The era of $5 footlong deals has officially come to a close, Subway CEO Trevor Haynes tells USA Today.
In 2008, Subway introduced its famous $5 footlong promotion — a 12-inch sandwich for just five dollars — as a way to compete against deals offered by competitors (McDonald’s being a main adversary).
Then, in 2016, following years of complaints from franchisees about low profit margins, the sandwich chain raised the price point by a dollar.
BREAKING NEWS: Starting February 4th ALL of your favorite classic footlongs are $6. pic.twitter.com/OoaDYPII1u— SUBWAY® (@SUBWAY) February 2, 2016
Back in late 2017, The New York Post reported that franchisees were pushing back after receiving a memo from Subway that customer traffic had plummeted 25 percent in five years (due to a slew of lawsuits and PR "nightmares"). They argued, as the Post wrote, "that doubling down on discounts will further shave their already thin profits."
More than 400 franchise owners reportedly signed a petition against the $5 footlong deal, claiming it would hurt their business even more. But, Subway proceeded to bring back the promotion in early 2018, this time lowering the price for five of its classic sandwiches to $4.99.
Pushback resulted once again. Now, Subway is knocking the deal altogether, saying that it will remain up to an individual franchisee whether or not they keep the $5 footlong on the menu.
No more mandatory $5 footlong deals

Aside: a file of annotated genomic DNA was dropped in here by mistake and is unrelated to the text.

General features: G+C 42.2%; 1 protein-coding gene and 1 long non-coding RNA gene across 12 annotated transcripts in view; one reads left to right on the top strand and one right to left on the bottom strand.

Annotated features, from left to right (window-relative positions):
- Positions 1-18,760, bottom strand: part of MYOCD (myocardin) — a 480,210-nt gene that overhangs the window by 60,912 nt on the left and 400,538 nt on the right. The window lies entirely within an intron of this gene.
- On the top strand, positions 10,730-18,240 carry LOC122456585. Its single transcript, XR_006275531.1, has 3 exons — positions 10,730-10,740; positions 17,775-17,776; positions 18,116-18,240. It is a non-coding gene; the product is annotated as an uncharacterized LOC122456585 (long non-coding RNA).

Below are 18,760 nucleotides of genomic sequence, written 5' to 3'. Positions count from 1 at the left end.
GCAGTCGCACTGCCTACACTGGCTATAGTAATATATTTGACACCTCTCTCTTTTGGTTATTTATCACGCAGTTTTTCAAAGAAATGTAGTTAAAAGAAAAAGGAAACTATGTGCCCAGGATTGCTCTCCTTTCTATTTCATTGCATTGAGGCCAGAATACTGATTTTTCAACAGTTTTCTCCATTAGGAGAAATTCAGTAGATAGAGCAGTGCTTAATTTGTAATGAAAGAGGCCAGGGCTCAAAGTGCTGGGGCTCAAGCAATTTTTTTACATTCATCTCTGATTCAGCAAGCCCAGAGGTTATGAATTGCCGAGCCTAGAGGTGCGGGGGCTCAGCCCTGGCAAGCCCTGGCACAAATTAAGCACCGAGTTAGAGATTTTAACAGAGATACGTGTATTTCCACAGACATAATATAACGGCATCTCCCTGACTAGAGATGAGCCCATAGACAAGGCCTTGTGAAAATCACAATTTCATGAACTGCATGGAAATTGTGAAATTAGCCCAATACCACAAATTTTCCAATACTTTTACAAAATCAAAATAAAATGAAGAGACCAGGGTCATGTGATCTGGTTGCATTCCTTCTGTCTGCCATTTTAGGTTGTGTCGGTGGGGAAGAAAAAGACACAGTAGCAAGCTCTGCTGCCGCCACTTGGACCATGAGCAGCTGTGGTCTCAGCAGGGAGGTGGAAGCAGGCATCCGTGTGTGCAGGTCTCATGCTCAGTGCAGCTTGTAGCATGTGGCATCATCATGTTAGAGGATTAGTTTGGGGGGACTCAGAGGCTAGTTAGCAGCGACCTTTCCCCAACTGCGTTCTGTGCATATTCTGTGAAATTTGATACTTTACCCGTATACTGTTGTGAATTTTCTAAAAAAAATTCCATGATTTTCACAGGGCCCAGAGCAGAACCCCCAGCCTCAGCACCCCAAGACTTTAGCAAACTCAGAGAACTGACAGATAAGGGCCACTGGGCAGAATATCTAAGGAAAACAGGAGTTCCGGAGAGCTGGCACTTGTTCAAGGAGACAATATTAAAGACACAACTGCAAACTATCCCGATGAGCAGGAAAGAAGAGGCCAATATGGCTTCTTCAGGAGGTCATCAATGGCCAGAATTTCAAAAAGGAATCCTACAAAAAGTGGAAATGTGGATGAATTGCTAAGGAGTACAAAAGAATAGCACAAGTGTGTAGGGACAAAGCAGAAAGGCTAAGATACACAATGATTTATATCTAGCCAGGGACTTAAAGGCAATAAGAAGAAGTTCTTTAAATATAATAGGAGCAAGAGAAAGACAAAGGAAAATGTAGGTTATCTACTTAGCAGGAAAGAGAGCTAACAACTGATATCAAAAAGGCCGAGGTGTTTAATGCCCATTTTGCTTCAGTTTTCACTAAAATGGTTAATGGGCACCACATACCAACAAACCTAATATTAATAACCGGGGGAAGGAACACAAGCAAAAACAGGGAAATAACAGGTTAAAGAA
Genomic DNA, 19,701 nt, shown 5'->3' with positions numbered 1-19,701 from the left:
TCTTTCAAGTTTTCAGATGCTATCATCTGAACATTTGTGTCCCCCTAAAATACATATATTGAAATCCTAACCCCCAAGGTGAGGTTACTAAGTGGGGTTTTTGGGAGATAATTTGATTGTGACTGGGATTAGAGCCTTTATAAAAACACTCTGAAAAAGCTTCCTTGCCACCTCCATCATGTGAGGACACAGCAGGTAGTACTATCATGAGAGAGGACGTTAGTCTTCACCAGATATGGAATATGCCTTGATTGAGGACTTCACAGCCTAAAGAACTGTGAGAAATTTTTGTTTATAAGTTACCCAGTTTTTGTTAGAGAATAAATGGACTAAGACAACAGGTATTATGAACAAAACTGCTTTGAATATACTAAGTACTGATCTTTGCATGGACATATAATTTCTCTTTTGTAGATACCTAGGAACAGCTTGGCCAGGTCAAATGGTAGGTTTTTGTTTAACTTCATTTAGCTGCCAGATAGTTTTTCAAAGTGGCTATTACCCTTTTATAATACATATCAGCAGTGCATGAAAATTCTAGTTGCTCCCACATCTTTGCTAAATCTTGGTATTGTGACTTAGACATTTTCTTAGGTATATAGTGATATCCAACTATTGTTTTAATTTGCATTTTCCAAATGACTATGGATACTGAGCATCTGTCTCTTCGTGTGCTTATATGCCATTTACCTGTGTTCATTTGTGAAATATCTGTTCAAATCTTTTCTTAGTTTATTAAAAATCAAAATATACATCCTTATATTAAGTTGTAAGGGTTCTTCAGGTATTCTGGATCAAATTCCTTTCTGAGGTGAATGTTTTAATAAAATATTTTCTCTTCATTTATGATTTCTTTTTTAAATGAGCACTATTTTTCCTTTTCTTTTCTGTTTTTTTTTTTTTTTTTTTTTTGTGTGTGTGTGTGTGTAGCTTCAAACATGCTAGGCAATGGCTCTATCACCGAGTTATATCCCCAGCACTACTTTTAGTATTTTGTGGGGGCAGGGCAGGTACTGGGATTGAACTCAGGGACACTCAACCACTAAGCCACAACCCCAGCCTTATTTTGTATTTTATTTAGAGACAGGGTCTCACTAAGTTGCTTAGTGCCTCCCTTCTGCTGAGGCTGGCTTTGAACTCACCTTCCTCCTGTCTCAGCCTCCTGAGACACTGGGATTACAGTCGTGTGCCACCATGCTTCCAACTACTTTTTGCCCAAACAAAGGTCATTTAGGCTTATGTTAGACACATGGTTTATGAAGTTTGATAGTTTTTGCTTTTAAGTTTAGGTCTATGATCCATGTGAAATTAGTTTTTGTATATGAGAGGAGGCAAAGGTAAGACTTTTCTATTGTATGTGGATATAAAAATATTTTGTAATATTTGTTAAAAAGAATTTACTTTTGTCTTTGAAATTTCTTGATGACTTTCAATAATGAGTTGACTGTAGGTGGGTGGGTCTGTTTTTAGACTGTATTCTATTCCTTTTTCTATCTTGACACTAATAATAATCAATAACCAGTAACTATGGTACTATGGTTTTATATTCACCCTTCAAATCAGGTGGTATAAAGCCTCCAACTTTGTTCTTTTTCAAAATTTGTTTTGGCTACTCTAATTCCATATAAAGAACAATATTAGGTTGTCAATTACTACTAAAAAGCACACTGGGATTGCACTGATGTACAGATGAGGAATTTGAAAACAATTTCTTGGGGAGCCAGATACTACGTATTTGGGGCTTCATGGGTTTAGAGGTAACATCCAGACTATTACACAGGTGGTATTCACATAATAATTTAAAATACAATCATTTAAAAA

Haynes, who took over for Suzanne Greco as CEO in June 2018, revealed to USA Today that starting this month, each of the 44,000 Subway restaurants worldwide will no longer be required to offer $5 footlong deals.
This, he argues, is an economic solution to problems addressed by franchisees in the past.
"How do we help our franchisees with more of a regional value message, so they're able to [have] a value proposition that fits with their economic model," Haynes said. "If you look at California, there's a very different cost of business than in Arkansas."
In some better news, the chain is reportedly testing some "exotic" sandwiches such as, what Haynes calls, "Firebird chicken." They're also experimenting with paninis in Cali.
Subway was not available for immediate comment on whether they will be providing a list of restaurants that decide to keep the $5 footlong deal intact. But, if you’re bummed over the potential disappearance of the $5 footlong from your local Subway, stay proactive and find out where the promotion lives on.
Plus, Haynes says there will be plenty of deals to look forward regardless — Subway is reportedly encouraging different markets to try value options of their own.
"Affordable food is what we've always stood for," he declared. "It's not just about one price point."